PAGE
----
Instead, three upstream flood storage areas were constructed on agricultural land in the highlands above Glasgow with a capacity to hold up to 571 million gallons of floodwater. At the same time they provided 90,000 m2 of wetland habitats. As part of the scheme design, plans were made to enhance biodiversity and wildlife habitat of the area with the creation of woodland, scrub, and species-rich wet grasslands, shallow scrapes and ponds and other artificial habitats.

One of the biggest advantages of the cone-shaped vortex flow control technology is that it comes into operation automatically as the river levels rise. There is no power needed, no one needs to be there to operate the flood defence in an emergency, and there are no moving parts or electrical systems that could fail.

The flood storage has been custom-designed to precisely calculate the capacity and reach of upstream storage areas; using the correct Hydro-Brake flow control can reduce the volume of flood water to be stored by up to 30 per cent compared to fixed orifice controls; reducing land take during storm events.

Flow control selection
Choosing the correct flow control solution follows the same principles for any scheme, however large or small. It depends firstly on the physical space available for storage – there may be strict limitations in an urban area, for example – and secondly on the affordable project costs of creating the storage, both in terms of land value and construction.

The maximum storage water level is often limited by the existing topography, infrastructure or property. The engineered storage area could be used when not in flood for agriculture, or for leisure and recreation. Drain down after events should therefore ideally be rapid, to restore land to its primary use, and authorities may need to ensure public education to warn of the risk of flooding, especially where flood events are infrequent but significant.

A range of solutions is available starting with a basic orifice plate, best suited where the area available for storage is not limited. The most advanced vortex flow controls offer precision engineering that achieves the best-possible hydraulic response for a device without any moving parts or external power requirements. To get closest to the smallest upstream storage volume, a float-operated flow control provides precise performance by creating a continuously variable orifice that changes in direct relation to the water height and enables rapid drain down to protect against the next peak flow.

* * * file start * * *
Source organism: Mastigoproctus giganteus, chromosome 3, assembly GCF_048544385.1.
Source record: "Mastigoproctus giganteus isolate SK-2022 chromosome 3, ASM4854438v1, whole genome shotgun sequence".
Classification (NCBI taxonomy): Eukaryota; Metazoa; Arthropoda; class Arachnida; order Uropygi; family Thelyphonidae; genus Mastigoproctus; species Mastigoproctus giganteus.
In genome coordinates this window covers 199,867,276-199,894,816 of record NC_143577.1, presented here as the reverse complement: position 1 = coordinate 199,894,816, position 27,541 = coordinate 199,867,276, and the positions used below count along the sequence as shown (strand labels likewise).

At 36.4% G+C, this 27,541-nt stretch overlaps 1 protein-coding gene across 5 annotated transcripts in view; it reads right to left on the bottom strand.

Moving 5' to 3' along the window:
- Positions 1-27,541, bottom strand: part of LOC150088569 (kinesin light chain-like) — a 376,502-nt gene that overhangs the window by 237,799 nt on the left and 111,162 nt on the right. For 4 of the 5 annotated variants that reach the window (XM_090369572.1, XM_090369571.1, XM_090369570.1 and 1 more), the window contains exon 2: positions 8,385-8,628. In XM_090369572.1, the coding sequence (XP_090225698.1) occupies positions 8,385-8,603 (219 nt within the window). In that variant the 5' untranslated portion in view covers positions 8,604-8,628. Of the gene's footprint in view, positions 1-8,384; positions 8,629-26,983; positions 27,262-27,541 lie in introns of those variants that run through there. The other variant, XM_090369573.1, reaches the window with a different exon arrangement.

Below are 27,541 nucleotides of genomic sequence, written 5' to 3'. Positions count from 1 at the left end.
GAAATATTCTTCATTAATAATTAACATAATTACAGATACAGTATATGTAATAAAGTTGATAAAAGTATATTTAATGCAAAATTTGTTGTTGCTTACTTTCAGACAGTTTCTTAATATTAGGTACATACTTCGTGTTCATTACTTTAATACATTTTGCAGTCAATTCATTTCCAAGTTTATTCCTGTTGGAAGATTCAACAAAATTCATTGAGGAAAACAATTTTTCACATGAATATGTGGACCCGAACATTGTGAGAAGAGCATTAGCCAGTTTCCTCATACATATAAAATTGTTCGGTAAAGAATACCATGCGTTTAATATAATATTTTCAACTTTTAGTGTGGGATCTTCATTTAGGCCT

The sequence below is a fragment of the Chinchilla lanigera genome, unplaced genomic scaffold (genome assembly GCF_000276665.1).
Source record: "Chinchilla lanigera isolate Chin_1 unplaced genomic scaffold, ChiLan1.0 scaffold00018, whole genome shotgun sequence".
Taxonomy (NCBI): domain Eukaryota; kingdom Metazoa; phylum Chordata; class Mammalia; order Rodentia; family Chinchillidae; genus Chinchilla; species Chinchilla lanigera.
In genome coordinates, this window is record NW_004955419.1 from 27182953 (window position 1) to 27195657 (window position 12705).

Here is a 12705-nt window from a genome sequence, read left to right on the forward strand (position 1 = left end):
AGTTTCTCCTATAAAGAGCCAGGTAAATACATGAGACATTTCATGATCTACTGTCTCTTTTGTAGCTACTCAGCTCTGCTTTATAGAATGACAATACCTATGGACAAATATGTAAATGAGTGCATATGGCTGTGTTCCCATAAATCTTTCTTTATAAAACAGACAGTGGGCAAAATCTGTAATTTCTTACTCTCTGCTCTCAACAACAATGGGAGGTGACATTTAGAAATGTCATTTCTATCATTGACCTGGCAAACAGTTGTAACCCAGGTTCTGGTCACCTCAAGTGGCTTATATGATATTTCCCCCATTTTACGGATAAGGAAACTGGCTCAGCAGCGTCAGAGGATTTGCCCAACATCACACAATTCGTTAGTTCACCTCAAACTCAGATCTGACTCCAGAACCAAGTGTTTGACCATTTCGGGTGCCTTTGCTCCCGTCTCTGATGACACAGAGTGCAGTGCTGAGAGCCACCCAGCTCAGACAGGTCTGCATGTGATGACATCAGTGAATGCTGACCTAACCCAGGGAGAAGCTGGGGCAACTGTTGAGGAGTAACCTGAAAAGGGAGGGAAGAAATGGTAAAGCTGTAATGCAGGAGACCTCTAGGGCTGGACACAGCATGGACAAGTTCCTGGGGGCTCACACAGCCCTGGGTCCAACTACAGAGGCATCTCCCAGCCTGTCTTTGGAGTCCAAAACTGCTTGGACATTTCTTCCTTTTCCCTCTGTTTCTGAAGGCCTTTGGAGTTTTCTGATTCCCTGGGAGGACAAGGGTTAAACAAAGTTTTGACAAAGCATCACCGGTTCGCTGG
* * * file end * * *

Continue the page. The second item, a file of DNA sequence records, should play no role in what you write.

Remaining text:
Engineering a balance
Hydrological and hydraulic modelling for each of the control technologies, combined with a range of storm event and duration probabilities, will be used to calculate the storage needed and its capital investment implications. The storage volume needed must be carefully balanced against the cost and complexity of the flow control solution selected.

Mark Goodger is Regional Technical Manager for Hydro International’s Stormwater Division. Hydro International, which has offices in the UK, USA and Ireland, provides cost effective solutions for controlling the quantity and improving the quality of water with minimal maintenance. Hydro products have won international awards for outstanding contributions and technical innovation in the water industry.

For more information, please see www.hydro-int.com